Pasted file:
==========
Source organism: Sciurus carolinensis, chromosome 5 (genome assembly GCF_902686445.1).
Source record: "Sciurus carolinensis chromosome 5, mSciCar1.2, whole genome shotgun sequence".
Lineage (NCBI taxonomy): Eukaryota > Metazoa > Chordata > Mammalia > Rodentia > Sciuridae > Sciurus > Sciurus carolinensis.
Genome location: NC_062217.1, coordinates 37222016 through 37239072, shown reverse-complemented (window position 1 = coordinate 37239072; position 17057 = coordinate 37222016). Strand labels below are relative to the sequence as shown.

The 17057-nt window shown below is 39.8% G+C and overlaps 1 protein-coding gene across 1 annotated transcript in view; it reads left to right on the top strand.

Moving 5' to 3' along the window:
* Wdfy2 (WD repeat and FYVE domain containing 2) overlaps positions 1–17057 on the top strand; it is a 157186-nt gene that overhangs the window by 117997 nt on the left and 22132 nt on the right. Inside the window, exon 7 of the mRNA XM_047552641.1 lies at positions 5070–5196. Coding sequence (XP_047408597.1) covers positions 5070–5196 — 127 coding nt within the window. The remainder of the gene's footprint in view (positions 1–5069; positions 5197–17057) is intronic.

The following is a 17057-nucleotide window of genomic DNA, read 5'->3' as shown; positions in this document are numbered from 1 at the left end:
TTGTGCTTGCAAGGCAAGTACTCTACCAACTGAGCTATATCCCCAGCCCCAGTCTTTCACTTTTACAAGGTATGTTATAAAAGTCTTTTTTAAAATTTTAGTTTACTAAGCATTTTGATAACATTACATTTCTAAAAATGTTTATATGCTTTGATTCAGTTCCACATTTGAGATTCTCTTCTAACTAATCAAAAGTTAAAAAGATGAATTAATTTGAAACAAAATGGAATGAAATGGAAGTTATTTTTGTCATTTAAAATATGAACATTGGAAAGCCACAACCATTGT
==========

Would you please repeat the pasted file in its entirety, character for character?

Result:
Source organism: Sciurus carolinensis, chromosome 5 (genome assembly GCF_902686445.1).
Source record: "Sciurus carolinensis chromosome 5, mSciCar1.2, whole genome shotgun sequence".
Lineage (NCBI taxonomy): Eukaryota > Metazoa > Chordata > Mammalia > Rodentia > Sciuridae > Sciurus > Sciurus carolinensis.
Genome location: NC_062217.1, coordinates 37222016 through 37239072, shown reverse-complemented (window position 1 = coordinate 37239072; position 17057 = coordinate 37222016). Strand labels below are relative to the sequence as shown.

The 17057-nt window shown below is 39.8% G+C and overlaps 1 protein-coding gene across 1 annotated transcript in view; it reads left to right on the top strand.

Moving 5' to 3' along the window:
* Wdfy2 (WD repeat and FYVE domain containing 2) overlaps positions 1–17057 on the top strand; it is a 157186-nt gene that overhangs the window by 117997 nt on the left and 22132 nt on the right. Inside the window, exon 7 of the mRNA XM_047552641.1 lies at positions 5070–5196. Coding sequence (XP_047408597.1) covers positions 5070–5196 — 127 coding nt within the window. The remainder of the gene's footprint in view (positions 1–5069; positions 5197–17057) is intronic.

The following is a 17057-nucleotide window of genomic DNA, read 5'->3' as shown; positions in this document are numbered from 1 at the left end:
TTGTGCTTGCAAGGCAAGTACTCTACCAACTGAGCTATATCCCCAGCCCCAGTCTTTCACTTTTACAAGGTATGTTATAAAAGTCTTTTTTAAAATTTTAGTTTACTAAGCATTTTGATAACATTACATTTCTAAAAATGTTTATATGCTTTGATTCAGTTCCACATTTGAGATTCTCTTCTAACTAATCAAAAGTTAAAAAGATGAATTAATTTGAAACAAAATGGAATGAAATGGAAGTTATTTTTGTCATTTAAAATATGAACATTGGAAAGCCACAACCATTGT